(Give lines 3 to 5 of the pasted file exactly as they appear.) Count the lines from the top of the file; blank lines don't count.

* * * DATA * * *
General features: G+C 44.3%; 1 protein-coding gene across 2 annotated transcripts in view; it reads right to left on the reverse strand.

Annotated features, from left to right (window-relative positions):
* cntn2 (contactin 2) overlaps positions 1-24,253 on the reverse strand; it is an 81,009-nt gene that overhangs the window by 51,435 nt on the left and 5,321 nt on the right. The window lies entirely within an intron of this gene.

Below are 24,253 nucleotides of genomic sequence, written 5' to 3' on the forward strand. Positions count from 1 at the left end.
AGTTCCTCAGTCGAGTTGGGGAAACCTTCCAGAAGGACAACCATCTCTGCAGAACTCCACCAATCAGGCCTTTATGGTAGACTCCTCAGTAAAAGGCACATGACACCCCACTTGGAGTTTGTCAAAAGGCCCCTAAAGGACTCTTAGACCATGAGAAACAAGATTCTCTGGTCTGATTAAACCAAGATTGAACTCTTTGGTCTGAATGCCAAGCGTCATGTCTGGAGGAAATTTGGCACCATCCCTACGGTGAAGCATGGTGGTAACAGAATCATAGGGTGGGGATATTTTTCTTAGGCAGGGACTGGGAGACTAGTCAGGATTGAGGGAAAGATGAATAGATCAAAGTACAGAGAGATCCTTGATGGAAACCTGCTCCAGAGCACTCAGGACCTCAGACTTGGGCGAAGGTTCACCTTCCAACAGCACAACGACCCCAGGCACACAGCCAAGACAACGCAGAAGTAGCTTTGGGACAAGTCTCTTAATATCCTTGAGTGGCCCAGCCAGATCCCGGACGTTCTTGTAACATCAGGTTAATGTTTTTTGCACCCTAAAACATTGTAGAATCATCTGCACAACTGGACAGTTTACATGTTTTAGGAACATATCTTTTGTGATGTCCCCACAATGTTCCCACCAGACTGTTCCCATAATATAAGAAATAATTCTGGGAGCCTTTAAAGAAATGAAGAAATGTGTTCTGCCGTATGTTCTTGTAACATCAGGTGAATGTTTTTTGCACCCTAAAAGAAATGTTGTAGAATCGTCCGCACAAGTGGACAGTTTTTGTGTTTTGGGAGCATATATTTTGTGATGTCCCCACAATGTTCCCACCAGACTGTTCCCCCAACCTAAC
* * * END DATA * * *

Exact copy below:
* cntn2 (contactin 2) overlaps positions 1-24,253 on the reverse strand; it is an 81,009-nt gene that overhangs the window by 51,435 nt on the left and 5,321 nt on the right. The window lies entirely within an intron of this gene.

Below are 24,253 nucleotides of genomic sequence, written 5' to 3' on the forward strand. Positions count from 1 at the left end.
AGTTCCTCAGTCGAGTTGGGGAAACCTTCCAGAAGGACAACCATCTCTGCAGAACTCCACCAATCAGGCCTTTATGGTAGACTCCTCAGTAAAAGGCACATGACACCCCACTTGGAGTTTGTCAAAAGGCCCCTAAAGGACTCTTAGACCATGAGAAACAAGATTCTCTGGTCTGATTAAACCAAGATTGAACTCTTTGGTCTGAATGCCAAGCGTCATGTCTGGAGGAAATTTGGCACCATCCCTACGGTGAAGCATGGTGGTAACAGAATCATAGGGTGGGGATATTTTTCTTAGGCAGGGACTGGGAGACTAGTCAGGATTGAGGGAAAGATGAATAGATCAAAGTACAGAGAGATCCTTGATGGAAACCTGCTCCAGAGCACTCAGGACCTCAGACTTGGGCGAAGGTTCACCTTCCAACAGCACAACGACCCCAGGCACACAGCCAAGACAACGCAGAAGTAGCTTTGGGACAAGTCTCTTAATATCCTTGAGTGGCCCAGCCAGATCCCGGACGTTCTTGTAACATCAGGTTAATGTTTTTTGCACCCTAAAACATTGTAGAATCATCTGCACAACTGGACAGTTTACATGTTTTAGGAACATATCTTTTGTGATGTCCCCACAATGTTCCCACCAGACTGTTCCCATAATATAAGAAATAATTCTGGGAGCCTTTAAAGAAATGAAGAAATGTGTTCTGCCGTATGTTCTTGTAACATCAGGTGAATGTTTTTTGCACCCTAAAAGAAATGTTGTAGAATCGTCCGCACAAGTGGACAGTTTTTGTGTTTTGGGAGCATATATTTTGTGATGTCCCCACAATGTTCCCACCAGACTGTTCCCCCAACCTAAC